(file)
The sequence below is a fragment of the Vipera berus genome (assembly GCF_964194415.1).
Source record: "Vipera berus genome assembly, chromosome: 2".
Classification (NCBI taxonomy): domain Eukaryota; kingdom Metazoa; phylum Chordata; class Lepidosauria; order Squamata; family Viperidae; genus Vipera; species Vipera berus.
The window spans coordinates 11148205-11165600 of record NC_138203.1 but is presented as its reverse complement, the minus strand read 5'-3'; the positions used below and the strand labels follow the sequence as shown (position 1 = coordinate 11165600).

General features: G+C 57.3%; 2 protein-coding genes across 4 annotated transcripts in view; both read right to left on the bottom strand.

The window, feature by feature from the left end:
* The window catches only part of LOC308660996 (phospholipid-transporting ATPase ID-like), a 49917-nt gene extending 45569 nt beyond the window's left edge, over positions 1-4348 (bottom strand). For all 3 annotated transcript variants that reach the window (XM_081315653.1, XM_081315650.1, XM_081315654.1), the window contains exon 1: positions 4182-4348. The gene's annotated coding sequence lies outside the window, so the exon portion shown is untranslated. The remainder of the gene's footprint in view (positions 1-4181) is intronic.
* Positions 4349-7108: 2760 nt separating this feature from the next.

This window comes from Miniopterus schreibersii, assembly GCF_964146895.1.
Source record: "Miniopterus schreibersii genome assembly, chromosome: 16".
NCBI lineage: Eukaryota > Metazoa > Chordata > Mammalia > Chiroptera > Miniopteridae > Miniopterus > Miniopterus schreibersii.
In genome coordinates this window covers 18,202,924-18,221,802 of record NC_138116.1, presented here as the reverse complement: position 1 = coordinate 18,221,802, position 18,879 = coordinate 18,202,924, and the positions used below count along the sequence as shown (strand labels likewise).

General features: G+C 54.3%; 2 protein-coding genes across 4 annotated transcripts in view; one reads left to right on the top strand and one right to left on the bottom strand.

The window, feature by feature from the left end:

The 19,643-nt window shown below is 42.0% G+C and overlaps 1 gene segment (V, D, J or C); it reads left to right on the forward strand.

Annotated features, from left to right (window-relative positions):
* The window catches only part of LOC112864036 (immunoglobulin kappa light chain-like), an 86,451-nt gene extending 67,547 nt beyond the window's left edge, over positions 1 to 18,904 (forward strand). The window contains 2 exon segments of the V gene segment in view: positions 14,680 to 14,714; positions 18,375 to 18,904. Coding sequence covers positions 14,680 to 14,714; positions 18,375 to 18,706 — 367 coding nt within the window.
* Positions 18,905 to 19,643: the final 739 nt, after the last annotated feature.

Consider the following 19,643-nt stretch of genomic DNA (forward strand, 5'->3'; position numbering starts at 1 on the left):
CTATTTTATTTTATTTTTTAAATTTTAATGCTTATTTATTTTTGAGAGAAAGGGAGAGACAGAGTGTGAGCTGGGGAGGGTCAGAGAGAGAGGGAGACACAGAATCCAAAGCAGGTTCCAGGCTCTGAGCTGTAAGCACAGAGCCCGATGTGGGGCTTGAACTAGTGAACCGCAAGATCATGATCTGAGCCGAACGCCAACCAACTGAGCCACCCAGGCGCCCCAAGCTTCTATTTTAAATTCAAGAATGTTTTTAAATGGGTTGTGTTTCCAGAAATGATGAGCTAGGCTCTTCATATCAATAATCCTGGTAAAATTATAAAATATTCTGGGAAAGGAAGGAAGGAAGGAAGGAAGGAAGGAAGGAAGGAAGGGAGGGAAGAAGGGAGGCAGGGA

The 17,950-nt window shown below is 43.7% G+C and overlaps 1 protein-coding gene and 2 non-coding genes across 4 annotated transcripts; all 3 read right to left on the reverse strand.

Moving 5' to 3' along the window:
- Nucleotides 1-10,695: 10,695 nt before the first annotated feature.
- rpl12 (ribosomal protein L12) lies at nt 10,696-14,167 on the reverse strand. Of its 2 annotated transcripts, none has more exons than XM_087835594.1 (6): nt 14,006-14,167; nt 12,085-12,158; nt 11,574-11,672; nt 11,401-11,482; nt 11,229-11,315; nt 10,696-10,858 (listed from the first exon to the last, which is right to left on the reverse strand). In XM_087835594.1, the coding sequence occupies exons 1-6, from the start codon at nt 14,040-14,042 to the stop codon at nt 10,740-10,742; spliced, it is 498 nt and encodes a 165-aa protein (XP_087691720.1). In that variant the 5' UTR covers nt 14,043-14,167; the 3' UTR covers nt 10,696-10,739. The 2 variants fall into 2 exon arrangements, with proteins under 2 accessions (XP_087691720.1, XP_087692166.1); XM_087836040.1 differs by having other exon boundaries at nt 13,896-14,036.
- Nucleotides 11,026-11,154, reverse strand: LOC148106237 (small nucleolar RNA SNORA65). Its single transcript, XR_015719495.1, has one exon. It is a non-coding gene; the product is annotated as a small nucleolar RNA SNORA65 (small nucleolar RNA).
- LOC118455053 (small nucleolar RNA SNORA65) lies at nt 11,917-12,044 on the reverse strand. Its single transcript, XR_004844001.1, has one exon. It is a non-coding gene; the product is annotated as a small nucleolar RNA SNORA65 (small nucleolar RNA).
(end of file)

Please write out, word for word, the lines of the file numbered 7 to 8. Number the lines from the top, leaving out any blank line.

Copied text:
* The window catches only part of LOC308660996 (phospholipid-transporting ATPase ID-like), a 49917-nt gene extending 45569 nt beyond the window's left edge, over positions 1-4348 (bottom strand). For all 3 annotated transcript variants that reach the window (XM_081315653.1, XM_081315650.1, XM_081315654.1), the window contains exon 1: positions 4182-4348. The gene's annotated coding sequence lies outside the window, so the exon portion shown is untranslated. The remainder of the gene's footprint in view (positions 1-4181) is intronic.
* Positions 4349-7108: 2760 nt separating this feature from the next.